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21.5.12

Martyrdom of St. Sebastian

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Charles T. Downey, National Philharmonic performs Debussy’s ‘Le martyre de Saint Sebastien’
Washington Post, May 21, 2012

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Debussy, Le Martyre de Saint Sébastien, I. Huppert (narrator), Orchestre National de France, Chœur de Radio France, D. Gatti
It is a shame that Washingtonians had to wait for the sesquicentennial of Claude Debussy’s birth to hear a local concert of the composer’s incidental music for the mystery play “Le martyre de Saint Sebastien.” Still, at the final performance of the National Philharmonic’s season on Saturday night, the half-filled hall at Strathmore made it easy to see why the ensemble does not often stray from its menu of romantic concertos, classical symphonies and overdone oratorios.

Debussy completed the score on a rushed schedule in 1911, leaving some of the orchestration to his friend Andre Caplet. While not his best work, it has some evocative sounds. The National Philharmonic and Chorale, under conductor Stan Engebretson, packed quite a wallop at the climaxes, but some of the finer details were smudged. Soprano Audrey Luna was a celestial presence, floating the high notes of the Virgin Mary’s aria in the second part and as the soul of Saint Sebastian singing from heaven. Rosa Lamoreaux was strong and confident on the other soprano part and read the French narration of the story with admirable pronunciation. [Continue reading]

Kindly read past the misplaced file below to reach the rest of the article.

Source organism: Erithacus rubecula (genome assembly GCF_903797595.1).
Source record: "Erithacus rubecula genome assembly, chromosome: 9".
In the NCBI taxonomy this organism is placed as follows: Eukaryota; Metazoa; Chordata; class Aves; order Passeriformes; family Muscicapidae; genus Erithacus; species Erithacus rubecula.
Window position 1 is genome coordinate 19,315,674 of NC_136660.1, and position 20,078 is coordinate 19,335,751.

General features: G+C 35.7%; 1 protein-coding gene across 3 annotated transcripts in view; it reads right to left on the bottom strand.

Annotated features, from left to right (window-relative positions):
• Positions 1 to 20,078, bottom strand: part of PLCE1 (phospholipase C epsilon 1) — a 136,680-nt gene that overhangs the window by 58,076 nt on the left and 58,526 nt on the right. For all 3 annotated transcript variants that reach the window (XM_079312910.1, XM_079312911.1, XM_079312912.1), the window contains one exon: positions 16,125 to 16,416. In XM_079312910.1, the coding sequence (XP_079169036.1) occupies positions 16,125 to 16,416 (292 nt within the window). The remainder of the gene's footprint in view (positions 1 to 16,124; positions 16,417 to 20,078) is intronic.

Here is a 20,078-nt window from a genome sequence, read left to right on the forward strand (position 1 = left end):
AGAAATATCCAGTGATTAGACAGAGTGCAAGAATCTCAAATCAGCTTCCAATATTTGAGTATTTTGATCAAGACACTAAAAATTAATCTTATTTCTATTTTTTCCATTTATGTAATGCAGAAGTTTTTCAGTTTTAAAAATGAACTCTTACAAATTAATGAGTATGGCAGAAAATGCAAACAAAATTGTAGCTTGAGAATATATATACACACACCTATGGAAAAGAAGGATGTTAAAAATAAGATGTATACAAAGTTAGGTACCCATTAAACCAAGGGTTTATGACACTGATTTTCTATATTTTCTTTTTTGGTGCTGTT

Debussy, Le Martyre de Saint Sébastien
National Philharmonic
Music Center at Strathmore

William C. Carter, in his biography of Marcel Proust, describes Proust as "eager to hear the latest work by the creator of Pelléas et Mélisande," a work that he greatly admired. "The occasion held great promise because many of the creators of the Ballets Russes had collaborated on [Le Martyre]. Alas, Proust found the production 'very boring'." Proust's seatmate at the dress rehearsal, Robert de Montesquiou, was much more appreciative. Proust wrote to him: "I was so happy to be able to listen to you during the intermissions and to be beside you during the last act when, wired to your enthusiasm by the electrode of your grip, I was convulsed and transported on my seat as if I had been in an electric chair." Proust later commented to Reynaldo Hahn that Ida Rubinstein struck him as a "a cross between Clomesnil and Maurice de Rothschild, and her legs are sublime."

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